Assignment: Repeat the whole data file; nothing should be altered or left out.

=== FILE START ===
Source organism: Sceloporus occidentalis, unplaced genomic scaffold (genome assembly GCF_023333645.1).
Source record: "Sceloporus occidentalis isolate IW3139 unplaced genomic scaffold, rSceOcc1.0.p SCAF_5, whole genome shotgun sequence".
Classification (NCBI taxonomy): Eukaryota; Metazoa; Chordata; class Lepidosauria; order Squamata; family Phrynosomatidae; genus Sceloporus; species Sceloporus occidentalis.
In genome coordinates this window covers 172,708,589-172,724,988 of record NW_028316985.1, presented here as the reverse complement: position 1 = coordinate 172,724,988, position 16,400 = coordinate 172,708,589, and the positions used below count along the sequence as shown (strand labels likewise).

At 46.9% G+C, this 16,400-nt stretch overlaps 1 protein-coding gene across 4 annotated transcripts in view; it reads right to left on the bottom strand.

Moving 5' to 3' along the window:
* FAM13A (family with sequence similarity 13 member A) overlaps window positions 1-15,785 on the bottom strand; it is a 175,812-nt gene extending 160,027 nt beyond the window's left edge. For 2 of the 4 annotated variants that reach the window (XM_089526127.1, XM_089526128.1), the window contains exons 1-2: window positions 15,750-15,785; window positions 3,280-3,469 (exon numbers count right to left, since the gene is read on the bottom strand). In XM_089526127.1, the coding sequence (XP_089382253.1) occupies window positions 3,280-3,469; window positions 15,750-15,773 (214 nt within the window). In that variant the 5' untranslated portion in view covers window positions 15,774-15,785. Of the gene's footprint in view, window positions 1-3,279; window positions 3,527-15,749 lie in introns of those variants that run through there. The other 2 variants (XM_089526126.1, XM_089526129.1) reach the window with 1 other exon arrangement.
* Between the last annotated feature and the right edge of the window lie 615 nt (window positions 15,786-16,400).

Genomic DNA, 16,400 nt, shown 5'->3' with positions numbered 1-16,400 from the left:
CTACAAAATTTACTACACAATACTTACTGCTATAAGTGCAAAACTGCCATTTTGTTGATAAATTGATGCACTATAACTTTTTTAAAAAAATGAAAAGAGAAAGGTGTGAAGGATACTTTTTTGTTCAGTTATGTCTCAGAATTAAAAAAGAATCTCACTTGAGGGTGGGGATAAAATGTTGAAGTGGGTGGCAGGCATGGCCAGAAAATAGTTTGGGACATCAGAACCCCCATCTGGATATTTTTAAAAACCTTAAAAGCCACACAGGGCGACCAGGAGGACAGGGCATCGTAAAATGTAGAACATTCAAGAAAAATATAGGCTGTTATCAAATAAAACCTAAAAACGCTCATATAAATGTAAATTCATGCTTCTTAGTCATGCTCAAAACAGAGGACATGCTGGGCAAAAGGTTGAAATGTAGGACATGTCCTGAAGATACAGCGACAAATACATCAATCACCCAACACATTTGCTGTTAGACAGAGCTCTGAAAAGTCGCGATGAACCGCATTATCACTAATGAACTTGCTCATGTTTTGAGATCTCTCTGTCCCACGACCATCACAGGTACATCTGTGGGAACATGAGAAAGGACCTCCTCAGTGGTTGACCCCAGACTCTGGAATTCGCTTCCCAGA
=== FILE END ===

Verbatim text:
Source organism: Sceloporus occidentalis, unplaced genomic scaffold (genome assembly GCF_023333645.1).
Source record: "Sceloporus occidentalis isolate IW3139 unplaced genomic scaffold, rSceOcc1.0.p SCAF_5, whole genome shotgun sequence".
Classification (NCBI taxonomy): Eukaryota; Metazoa; Chordata; class Lepidosauria; order Squamata; family Phrynosomatidae; genus Sceloporus; species Sceloporus occidentalis.
In genome coordinates this window covers 172,708,589-172,724,988 of record NW_028316985.1, presented here as the reverse complement: position 1 = coordinate 172,724,988, position 16,400 = coordinate 172,708,589, and the positions used below count along the sequence as shown (strand labels likewise).

At 46.9% G+C, this 16,400-nt stretch overlaps 1 protein-coding gene across 4 annotated transcripts in view; it reads right to left on the bottom strand.

Moving 5' to 3' along the window:
* FAM13A (family with sequence similarity 13 member A) overlaps window positions 1-15,785 on the bottom strand; it is a 175,812-nt gene extending 160,027 nt beyond the window's left edge. For 2 of the 4 annotated variants that reach the window (XM_089526127.1, XM_089526128.1), the window contains exons 1-2: window positions 15,750-15,785; window positions 3,280-3,469 (exon numbers count right to left, since the gene is read on the bottom strand). In XM_089526127.1, the coding sequence (XP_089382253.1) occupies window positions 3,280-3,469; window positions 15,750-15,773 (214 nt within the window). In that variant the 5' untranslated portion in view covers window positions 15,774-15,785. Of the gene's footprint in view, window positions 1-3,279; window positions 3,527-15,749 lie in introns of those variants that run through there. The other 2 variants (XM_089526126.1, XM_089526129.1) reach the window with 1 other exon arrangement.
* Between the last annotated feature and the right edge of the window lie 615 nt (window positions 15,786-16,400).

Genomic DNA, 16,400 nt, shown 5'->3' with positions numbered 1-16,400 from the left:
CTACAAAATTTACTACACAATACTTACTGCTATAAGTGCAAAACTGCCATTTTGTTGATAAATTGATGCACTATAACTTTTTTAAAAAAATGAAAAGAGAAAGGTGTGAAGGATACTTTTTTGTTCAGTTATGTCTCAGAATTAAAAAAGAATCTCACTTGAGGGTGGGGATAAAATGTTGAAGTGGGTGGCAGGCATGGCCAGAAAATAGTTTGGGACATCAGAACCCCCATCTGGATATTTTTAAAAACCTTAAAAGCCACACAGGGCGACCAGGAGGACAGGGCATCGTAAAATGTAGAACATTCAAGAAAAATATAGGCTGTTATCAAATAAAACCTAAAAACGCTCATATAAATGTAAATTCATGCTTCTTAGTCATGCTCAAAACAGAGGACATGCTGGGCAAAAGGTTGAAATGTAGGACATGTCCTGAAGATACAGCGACAAATACATCAATCACCCAACACATTTGCTGTTAGACAGAGCTCTGAAAAGTCGCGATGAACCGCATTATCACTAATGAACTTGCTCATGTTTTGAGATCTCTCTGTCCCACGACCATCACAGGTACATCTGTGGGAACATGAGAAAGGACCTCCTCAGTGGTTGACCCCAGACTCTGGAATTCGCTTCCCAGA